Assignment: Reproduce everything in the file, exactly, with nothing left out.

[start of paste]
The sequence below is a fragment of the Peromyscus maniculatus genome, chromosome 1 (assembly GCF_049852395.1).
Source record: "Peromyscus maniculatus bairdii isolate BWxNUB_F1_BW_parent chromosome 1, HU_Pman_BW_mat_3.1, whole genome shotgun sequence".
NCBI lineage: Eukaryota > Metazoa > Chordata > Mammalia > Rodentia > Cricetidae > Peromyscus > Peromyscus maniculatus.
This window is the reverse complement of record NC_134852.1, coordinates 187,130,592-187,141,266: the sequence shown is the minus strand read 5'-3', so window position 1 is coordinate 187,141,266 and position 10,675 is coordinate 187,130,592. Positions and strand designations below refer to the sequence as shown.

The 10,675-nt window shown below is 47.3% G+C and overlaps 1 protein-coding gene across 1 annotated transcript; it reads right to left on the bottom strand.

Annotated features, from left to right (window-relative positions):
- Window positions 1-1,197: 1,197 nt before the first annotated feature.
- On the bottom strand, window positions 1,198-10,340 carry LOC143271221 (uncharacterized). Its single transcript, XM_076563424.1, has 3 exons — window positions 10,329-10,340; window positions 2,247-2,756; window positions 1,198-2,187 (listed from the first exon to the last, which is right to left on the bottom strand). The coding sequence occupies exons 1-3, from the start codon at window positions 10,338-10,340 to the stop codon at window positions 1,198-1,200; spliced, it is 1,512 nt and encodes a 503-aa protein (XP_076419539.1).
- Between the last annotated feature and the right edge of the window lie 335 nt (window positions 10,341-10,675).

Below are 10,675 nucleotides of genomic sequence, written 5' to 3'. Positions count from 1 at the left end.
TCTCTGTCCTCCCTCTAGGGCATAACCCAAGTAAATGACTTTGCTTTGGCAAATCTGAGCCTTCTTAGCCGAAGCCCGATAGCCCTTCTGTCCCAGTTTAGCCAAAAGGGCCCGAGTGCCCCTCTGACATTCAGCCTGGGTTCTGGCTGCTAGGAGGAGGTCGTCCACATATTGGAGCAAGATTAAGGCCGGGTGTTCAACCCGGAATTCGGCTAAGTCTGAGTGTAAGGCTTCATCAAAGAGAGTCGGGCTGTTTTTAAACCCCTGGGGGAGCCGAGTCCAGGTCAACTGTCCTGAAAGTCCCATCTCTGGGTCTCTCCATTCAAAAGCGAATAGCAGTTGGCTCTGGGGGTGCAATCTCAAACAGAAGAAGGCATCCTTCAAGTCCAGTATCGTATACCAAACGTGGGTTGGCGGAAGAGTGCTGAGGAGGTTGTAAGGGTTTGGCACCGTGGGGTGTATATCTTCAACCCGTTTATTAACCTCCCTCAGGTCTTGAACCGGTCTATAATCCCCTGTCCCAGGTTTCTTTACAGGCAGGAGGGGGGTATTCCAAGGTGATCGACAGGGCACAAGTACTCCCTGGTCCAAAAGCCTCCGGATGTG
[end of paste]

The sequence below is a fragment of the Peromyscus maniculatus genome, chromosome 1 (assembly GCF_049852395.1).
Source record: "Peromyscus maniculatus bairdii isolate BWxNUB_F1_BW_parent chromosome 1, HU_Pman_BW_mat_3.1, whole genome shotgun sequence".
NCBI lineage: Eukaryota > Metazoa > Chordata > Mammalia > Rodentia > Cricetidae > Peromyscus > Peromyscus maniculatus.
This window is the reverse complement of record NC_134852.1, coordinates 187,130,592-187,141,266: the sequence shown is the minus strand read 5'-3', so window position 1 is coordinate 187,141,266 and position 10,675 is coordinate 187,130,592. Positions and strand designations below refer to the sequence as shown.

The 10,675-nt window shown below is 47.3% G+C and overlaps 1 protein-coding gene across 1 annotated transcript; it reads right to left on the bottom strand.

Annotated features, from left to right (window-relative positions):
- Window positions 1-1,197: 1,197 nt before the first annotated feature.
- On the bottom strand, window positions 1,198-10,340 carry LOC143271221 (uncharacterized). Its single transcript, XM_076563424.1, has 3 exons — window positions 10,329-10,340; window positions 2,247-2,756; window positions 1,198-2,187 (listed from the first exon to the last, which is right to left on the bottom strand). The coding sequence occupies exons 1-3, from the start codon at window positions 10,338-10,340 to the stop codon at window positions 1,198-1,200; spliced, it is 1,512 nt and encodes a 503-aa protein (XP_076419539.1).
- Between the last annotated feature and the right edge of the window lie 335 nt (window positions 10,341-10,675).

Below are 10,675 nucleotides of genomic sequence, written 5' to 3'. Positions count from 1 at the left end.
TCTCTGTCCTCCCTCTAGGGCATAACCCAAGTAAATGACTTTGCTTTGGCAAATCTGAGCCTTCTTAGCCGAAGCCCGATAGCCCTTCTGTCCCAGTTTAGCCAAAAGGGCCCGAGTGCCCCTCTGACATTCAGCCTGGGTTCTGGCTGCTAGGAGGAGGTCGTCCACATATTGGAGCAAGATTAAGGCCGGGTGTTCAACCCGGAATTCGGCTAAGTCTGAGTGTAAGGCTTCATCAAAGAGAGTCGGGCTGTTTTTAAACCCCTGGGGGAGCCGAGTCCAGGTCAACTGTCCTGAAAGTCCCATCTCTGGGTCTCTCCATTCAAAAGCGAATAGCAGTTGGCTCTGGGGGTGCAATCTCAAACAGAAGAAGGCATCCTTCAAGTCCAGTATCGTATACCAAACGTGGGTTGGCGGAAGAGTGCTGAGGAGGTTGTAAGGGTTTGGCACCGTGGGGTGTATATCTTCAACCCGTTTATTAACCTCCCTCAGGTCTTGAACCGGTCTATAATCCCCTGTCCCAGGTTTCTTTACAGGCAGGAGGGGGGTATTCCAAGGTGATCGACAGGGCACAAGTACTCCCTGGTCCAAAAGCCTCCGGATGTG